SO WHERE IS TESCO'S COMMITMENT?

As you are well aware, we have foot-and-mouth disease in the UK and export of animals and meat have been banned. As a result, the price of lambs has fallen during the peak of our marketing season - to the severe detriment of lamb producers.

However, our largest supermarket, Tesco, is selling New Zealand lamb, which comes at a cost to the environment of 12,000 food miles and has been killed for at least eight weeks, which makes it old season lamb.

There has always been a season for NZ and UK lamb, but NZ ­appears to be breaching this ­arrangement. This is unnecessary as, due to the ban on UK exports, the market is wide open on the Continent for NZ lamb.

I wrote to Sir Terry Leahy and he replied: "We import very little produce and only do so where the product can not be bought in the UK or to ensure that we can meet demand from customers.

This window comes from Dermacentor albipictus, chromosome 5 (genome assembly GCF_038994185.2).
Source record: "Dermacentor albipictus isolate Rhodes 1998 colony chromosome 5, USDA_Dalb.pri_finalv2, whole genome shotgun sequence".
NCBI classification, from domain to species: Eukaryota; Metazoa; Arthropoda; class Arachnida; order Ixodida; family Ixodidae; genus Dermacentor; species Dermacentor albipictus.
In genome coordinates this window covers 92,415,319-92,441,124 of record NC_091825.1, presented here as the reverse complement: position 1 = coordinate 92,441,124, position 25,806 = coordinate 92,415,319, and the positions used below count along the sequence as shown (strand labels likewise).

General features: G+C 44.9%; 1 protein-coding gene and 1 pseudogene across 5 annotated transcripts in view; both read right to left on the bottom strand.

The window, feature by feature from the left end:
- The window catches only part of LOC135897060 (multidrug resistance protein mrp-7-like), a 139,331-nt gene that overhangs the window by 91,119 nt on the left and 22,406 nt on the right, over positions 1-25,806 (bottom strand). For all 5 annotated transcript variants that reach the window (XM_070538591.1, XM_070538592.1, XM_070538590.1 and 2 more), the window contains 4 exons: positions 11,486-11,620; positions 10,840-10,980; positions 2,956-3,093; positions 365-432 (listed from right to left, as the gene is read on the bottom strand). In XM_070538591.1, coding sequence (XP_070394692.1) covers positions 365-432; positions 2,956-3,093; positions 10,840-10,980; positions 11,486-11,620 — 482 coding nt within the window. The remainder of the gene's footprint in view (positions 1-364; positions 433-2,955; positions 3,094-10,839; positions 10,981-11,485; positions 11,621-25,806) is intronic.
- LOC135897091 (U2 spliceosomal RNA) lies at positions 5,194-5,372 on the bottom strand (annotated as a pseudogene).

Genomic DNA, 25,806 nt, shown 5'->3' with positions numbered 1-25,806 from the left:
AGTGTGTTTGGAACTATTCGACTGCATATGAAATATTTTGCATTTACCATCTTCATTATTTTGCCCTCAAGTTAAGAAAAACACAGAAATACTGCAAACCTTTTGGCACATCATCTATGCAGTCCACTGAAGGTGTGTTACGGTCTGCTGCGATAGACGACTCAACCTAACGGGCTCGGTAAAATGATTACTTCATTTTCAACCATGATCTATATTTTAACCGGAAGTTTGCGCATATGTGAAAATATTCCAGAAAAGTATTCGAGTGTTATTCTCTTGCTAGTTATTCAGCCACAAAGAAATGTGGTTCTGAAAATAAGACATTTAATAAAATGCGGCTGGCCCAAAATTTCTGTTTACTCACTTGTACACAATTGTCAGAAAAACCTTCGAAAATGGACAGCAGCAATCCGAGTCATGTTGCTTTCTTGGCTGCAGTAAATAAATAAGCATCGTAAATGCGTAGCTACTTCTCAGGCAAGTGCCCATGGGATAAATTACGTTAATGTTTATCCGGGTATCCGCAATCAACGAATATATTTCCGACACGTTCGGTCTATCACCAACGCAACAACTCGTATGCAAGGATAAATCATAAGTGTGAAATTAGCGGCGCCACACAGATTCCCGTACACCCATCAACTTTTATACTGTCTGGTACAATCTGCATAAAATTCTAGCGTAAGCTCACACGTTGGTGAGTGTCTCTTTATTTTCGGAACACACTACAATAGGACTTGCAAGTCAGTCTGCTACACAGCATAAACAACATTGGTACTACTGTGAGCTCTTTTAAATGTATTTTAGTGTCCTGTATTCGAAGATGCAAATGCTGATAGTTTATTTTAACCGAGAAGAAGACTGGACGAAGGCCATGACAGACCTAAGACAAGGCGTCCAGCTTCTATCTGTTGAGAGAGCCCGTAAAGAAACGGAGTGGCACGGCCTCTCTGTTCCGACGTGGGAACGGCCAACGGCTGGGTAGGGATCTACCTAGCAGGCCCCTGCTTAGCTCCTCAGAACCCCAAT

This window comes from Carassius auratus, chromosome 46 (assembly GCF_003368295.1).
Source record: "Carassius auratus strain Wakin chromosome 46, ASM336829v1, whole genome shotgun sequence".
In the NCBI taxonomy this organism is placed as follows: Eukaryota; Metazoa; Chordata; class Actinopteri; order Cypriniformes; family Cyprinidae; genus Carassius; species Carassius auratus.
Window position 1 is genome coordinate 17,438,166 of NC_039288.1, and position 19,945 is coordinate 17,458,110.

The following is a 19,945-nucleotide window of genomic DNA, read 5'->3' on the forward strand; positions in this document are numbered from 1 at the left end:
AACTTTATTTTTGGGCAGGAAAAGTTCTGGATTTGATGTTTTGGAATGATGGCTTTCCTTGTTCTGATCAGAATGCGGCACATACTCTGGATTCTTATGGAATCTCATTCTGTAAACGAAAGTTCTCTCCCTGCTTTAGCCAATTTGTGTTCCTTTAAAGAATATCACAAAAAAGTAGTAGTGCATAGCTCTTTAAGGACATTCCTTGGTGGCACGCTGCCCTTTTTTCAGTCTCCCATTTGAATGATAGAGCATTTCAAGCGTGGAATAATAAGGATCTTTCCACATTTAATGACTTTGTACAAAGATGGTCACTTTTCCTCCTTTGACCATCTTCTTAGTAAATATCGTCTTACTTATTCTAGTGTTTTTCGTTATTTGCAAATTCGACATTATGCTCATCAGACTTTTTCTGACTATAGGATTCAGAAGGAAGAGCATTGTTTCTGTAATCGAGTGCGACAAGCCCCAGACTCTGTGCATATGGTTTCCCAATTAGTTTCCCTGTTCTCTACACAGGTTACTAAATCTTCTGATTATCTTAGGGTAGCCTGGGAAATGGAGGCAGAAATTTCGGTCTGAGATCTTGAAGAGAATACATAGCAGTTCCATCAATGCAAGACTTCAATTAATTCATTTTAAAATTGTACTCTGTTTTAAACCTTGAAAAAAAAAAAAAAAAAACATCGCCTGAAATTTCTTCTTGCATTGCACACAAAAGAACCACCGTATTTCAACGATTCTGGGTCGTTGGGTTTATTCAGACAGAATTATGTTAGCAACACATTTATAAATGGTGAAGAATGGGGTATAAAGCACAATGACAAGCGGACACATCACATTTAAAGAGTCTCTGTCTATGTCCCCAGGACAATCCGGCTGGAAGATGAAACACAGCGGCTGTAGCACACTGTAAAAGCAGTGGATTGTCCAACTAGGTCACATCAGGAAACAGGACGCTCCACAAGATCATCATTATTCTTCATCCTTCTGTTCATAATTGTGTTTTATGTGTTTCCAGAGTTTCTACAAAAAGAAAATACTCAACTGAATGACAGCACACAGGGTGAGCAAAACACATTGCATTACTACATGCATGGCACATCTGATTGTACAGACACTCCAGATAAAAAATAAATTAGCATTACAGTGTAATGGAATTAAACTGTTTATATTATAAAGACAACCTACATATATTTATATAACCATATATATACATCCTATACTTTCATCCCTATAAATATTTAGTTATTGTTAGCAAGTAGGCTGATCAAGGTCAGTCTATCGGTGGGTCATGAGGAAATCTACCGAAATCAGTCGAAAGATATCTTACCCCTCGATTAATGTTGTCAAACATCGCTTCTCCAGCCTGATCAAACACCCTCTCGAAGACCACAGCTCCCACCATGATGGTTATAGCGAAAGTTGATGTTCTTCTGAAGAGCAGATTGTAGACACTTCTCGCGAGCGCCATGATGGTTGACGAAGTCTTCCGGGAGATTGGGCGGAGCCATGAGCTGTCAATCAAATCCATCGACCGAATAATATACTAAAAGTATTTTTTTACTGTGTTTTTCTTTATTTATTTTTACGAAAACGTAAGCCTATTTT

"I hope that this has assured you of our continued commitment to British agriculture and, of course, our customers."

The reason they are marketing NZ lamb is for higher profit margins at the expense of their customers, because they can buy this old season lamb for less than new season British and are charging their customers the same price.

The selling price per kilo is identical, but the NZ meat is poor quality, old, discoloured and fat.

There is an abundance of UK lamb available, but St Merryn Meats, which kills and processes 85% of all red meats that go to Tesco, is not slaughtering lambs to capacity because it does not have the orders from Tesco. This shows that Leahy has no commitment to either British farmers, his customers or Tesco's carbon footprint. He has a greater commitment to higher profit margins.

Within three miles of the store in Pulborough, 1,600 lambs are reared annually.

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